Market vs. regulatory responses to corporate fraud: A critique of the Sarbanes–Oxley Act of 2002, Ribstein, L. E. (2002). J. Corp. L., 28, 1. Contained in this paper is a critique of the Sarbanes-Oxley Act of 2002 and markets responses to its regulations on corporate fraud. With the public scandals and frauds of Enron Corporation, Tyco International plc and WorldCom that shook investor confidence, diverse debates have arose over regulating corporate boards. The regulation of corporate governance is meant to restore the lost confidence of investors in the securities markets. However, after SOX Act was passed in response to the yearning for corporate regulation, there is a critique against this act. This critique resulted from the limited effectiveness of this act, its costs among other factors.
Be it enacted by the Senate and House of Representatives of the United States of America in Congress assembled, Sarbanes–Oxley Act of 2002., Law, P., & Act, A. (2002). Public Law, 107, 204. This paper studies the enactment of the 2002 Sarbanes-Oxley Act by the senate and House of Representatives of the United States. It highlights the rules and enforcement procedures contained in this act. The establishment and administration of Public Company Accounting Oversight Board (PCAOB) was also examined. The passage of SOX Act introduced auditing rules, quality control and other independence standard rules binding financial accounting and record keeping by corporate boards. It also highlights corporate responsibility and how this enhanced a more proficient financial disclosures by organizations. An assessment of the establishment and maintenance of internal controls is also done.
Sarbanes–oxley act of 2002, Sarbanes, P. (2002, July). In The Public Company Accounting Reform and Investor Protection Act. Washington DC: US Congress. This paper examines that roles of Sarbanes-Oxley Act of 2002 in public accounting reform and investor protection. This paper studies the SOX Act and its creation of far-reaching reforms in the American markets and business practices. It analyses all the corporate and public scandals that led to the passage of the act in 2002 as well as the impacts of these scandals which include loss of investor confidence and loss of investment capital. It also presents an overview of historical perspective on internal control and financial reporting. It empirically studies the impacts of SOX Act in restoring public confidence in capital markets.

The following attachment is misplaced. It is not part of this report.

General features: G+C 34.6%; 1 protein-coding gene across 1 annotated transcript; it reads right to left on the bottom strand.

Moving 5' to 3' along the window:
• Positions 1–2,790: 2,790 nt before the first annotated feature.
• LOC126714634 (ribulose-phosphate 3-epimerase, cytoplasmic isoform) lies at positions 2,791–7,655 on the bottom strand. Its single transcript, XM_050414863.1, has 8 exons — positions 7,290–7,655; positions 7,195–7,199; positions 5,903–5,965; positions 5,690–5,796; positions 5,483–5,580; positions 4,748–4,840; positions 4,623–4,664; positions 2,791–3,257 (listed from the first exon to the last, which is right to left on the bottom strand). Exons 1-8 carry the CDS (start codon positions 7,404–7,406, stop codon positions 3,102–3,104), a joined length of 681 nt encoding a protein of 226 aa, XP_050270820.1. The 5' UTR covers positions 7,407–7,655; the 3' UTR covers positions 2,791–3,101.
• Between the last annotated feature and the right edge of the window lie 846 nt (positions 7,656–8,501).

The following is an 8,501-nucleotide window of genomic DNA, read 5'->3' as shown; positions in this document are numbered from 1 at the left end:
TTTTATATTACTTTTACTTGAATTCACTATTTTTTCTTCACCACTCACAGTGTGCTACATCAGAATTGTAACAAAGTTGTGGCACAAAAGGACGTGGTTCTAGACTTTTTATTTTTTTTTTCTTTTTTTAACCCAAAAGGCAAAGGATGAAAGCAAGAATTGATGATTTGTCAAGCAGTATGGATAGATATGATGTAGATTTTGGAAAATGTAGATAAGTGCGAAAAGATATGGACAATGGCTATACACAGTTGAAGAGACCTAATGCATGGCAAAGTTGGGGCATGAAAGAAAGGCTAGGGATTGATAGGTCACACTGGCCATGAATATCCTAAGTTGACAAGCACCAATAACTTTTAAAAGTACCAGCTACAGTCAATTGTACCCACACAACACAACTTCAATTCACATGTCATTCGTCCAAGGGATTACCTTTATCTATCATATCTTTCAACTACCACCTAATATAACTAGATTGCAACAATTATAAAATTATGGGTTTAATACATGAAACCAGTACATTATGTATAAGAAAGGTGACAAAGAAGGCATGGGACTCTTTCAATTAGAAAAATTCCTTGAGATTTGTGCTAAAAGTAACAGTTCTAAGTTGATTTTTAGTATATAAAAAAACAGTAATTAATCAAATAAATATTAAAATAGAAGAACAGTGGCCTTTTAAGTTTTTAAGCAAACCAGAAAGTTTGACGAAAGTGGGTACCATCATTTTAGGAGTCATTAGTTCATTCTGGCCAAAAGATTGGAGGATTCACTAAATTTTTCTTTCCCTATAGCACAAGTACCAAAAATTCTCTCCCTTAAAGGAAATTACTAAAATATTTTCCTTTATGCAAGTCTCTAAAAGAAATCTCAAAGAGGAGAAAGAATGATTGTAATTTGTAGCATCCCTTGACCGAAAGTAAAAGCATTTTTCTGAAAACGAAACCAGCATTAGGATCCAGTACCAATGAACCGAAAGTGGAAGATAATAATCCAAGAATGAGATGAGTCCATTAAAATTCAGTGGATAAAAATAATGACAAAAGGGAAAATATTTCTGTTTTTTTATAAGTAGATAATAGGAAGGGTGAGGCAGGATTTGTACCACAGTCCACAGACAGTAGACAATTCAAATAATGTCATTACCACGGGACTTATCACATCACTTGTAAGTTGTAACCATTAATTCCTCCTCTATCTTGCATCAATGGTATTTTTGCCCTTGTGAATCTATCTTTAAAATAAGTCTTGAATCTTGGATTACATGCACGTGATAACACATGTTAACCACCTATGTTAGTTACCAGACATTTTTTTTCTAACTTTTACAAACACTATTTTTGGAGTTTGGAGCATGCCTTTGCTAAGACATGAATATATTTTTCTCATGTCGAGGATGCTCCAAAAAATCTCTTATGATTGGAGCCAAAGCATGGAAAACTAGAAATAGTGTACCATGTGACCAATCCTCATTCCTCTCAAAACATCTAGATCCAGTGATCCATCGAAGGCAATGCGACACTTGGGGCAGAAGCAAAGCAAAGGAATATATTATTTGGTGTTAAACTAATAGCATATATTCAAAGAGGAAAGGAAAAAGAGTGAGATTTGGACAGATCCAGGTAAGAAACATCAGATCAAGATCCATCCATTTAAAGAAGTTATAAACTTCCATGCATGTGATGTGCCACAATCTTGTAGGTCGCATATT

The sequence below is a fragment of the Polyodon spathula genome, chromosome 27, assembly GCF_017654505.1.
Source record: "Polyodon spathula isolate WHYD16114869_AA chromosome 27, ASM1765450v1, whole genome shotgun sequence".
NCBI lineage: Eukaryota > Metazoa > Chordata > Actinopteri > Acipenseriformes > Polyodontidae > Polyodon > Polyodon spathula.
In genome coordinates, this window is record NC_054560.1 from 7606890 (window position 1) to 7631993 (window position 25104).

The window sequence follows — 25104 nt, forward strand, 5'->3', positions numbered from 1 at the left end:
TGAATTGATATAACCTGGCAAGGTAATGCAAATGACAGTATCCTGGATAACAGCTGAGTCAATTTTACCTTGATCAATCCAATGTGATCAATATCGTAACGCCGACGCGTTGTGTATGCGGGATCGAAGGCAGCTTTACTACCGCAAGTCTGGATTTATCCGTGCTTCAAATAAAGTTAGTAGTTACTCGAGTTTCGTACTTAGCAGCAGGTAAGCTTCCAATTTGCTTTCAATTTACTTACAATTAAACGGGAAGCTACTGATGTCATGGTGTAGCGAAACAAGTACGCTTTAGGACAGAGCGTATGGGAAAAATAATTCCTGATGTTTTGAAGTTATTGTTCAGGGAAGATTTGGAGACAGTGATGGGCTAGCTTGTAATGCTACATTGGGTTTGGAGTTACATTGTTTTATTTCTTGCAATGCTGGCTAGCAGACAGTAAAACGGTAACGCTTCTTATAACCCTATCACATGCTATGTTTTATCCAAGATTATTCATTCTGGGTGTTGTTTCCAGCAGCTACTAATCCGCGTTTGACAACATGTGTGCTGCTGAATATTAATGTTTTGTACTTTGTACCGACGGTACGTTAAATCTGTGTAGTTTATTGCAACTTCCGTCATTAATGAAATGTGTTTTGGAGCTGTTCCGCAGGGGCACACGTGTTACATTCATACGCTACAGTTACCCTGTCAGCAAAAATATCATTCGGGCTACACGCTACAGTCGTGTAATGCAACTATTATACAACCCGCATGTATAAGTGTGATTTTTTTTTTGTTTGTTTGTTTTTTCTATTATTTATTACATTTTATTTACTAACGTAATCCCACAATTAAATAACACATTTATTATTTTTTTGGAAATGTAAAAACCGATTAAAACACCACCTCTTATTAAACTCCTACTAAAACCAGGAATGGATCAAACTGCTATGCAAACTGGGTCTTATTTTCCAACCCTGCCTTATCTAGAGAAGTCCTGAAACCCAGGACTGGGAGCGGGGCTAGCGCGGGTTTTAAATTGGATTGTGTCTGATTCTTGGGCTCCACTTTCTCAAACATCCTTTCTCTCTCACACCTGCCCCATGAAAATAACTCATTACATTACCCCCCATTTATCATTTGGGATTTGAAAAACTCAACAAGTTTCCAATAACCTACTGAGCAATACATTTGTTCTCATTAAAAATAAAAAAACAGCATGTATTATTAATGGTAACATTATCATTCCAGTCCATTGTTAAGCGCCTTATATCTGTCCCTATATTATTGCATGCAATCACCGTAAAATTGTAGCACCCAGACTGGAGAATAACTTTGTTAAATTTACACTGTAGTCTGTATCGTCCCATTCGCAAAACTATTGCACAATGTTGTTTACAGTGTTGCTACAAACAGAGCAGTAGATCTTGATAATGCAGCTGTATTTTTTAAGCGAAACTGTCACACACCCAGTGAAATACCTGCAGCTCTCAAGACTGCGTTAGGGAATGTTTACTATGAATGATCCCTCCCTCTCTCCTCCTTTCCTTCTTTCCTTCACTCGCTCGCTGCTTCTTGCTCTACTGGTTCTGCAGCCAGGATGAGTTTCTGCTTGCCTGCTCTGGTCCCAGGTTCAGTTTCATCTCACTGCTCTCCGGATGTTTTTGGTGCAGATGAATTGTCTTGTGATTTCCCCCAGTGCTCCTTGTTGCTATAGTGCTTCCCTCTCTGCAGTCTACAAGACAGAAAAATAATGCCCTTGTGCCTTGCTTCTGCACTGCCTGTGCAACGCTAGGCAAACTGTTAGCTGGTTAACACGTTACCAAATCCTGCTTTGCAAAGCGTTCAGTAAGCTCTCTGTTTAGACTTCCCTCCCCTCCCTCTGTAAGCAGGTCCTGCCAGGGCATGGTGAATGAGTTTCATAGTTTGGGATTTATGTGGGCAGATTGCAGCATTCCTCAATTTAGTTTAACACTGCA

Market reactions to the disclosure of internal control weaknesses and to the characteristics of those weaknesses under section 302 of the Sarbanes Oxley Act of 2002, Hammersley, J. S., Myers, L. A., & Shakespeare, C. (2008). Review of Accounting Studies, 13(1), 141-165. Section 302 of the Sarbanes Oxley Act of 2002 mandated corporate managements to disclose internal control weaknesses of their businesses. This paper examines the reactions of stock price and stock returns to management’s announcement of control deficiencies. These disclosures of internal control weaknesses inform potential investors of the nature of corporate businesses. This paper extensively discusses the disclosure of these internal control weaknesses, their characteristics, severity and how they affect stock price reactions in markets. This paper however finds out that stock prices react negatively to the disclosure of internal control weaknesses.